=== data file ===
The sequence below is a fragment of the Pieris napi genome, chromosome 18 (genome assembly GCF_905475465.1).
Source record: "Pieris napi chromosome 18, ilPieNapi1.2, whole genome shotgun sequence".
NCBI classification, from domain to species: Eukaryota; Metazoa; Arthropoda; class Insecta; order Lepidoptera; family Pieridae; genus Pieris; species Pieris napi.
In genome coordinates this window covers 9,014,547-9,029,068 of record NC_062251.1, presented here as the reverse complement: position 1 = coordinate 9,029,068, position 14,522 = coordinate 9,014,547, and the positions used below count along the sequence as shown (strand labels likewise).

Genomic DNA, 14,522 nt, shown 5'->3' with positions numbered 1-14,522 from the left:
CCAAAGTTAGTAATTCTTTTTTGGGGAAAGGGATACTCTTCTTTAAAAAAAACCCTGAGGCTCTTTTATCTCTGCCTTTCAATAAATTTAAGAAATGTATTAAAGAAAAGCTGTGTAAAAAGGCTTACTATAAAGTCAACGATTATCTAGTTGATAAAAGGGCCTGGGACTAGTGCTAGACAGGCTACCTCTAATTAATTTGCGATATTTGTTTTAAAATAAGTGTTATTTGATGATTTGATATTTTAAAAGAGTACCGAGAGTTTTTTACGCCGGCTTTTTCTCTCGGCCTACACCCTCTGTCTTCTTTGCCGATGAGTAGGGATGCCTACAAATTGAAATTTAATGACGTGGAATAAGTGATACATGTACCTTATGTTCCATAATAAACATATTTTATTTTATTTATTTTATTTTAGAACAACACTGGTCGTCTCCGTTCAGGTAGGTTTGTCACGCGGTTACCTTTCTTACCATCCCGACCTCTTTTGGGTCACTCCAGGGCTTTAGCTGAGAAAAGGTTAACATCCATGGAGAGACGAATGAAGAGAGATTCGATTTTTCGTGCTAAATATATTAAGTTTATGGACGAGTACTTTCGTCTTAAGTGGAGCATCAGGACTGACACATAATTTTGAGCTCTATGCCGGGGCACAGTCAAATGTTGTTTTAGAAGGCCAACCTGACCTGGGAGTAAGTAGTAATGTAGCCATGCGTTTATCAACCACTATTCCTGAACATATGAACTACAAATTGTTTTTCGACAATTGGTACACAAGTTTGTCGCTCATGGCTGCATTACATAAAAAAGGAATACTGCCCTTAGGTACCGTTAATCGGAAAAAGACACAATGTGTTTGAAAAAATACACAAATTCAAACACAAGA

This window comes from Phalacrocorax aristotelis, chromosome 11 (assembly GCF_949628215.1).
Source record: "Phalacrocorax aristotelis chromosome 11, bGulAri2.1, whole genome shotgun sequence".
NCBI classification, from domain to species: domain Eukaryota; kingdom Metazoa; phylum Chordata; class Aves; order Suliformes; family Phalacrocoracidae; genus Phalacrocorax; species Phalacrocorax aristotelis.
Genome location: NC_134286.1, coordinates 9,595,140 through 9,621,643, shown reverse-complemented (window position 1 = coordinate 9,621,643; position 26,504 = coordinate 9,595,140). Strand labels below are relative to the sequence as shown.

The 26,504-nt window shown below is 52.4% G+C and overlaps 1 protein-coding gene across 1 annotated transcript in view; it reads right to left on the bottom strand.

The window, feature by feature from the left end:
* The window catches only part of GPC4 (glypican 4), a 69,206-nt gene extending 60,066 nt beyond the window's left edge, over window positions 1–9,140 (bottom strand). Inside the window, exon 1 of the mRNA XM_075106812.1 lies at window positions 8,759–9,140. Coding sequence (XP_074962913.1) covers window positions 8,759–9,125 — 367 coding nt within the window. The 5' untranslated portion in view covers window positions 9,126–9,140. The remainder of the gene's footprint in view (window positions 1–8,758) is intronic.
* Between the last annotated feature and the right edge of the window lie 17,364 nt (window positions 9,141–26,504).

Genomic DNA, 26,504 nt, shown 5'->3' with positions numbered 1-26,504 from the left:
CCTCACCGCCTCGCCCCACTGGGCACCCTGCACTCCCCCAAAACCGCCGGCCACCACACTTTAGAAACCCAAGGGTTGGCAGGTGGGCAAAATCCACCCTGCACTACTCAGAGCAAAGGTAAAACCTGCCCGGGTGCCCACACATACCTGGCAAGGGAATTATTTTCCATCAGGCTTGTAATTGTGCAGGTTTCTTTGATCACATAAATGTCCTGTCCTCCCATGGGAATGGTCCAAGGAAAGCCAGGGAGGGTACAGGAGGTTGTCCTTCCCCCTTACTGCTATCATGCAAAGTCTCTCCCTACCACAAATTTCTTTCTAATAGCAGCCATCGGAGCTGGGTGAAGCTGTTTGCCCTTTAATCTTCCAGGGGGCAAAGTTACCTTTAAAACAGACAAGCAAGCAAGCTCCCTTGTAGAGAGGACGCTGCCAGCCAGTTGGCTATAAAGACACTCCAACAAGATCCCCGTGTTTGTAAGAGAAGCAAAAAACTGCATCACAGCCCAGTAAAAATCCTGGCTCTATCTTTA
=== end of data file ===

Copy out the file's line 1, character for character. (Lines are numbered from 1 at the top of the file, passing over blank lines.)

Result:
The sequence below is a fragment of the Pieris napi genome, chromosome 18 (genome assembly GCF_905475465.1).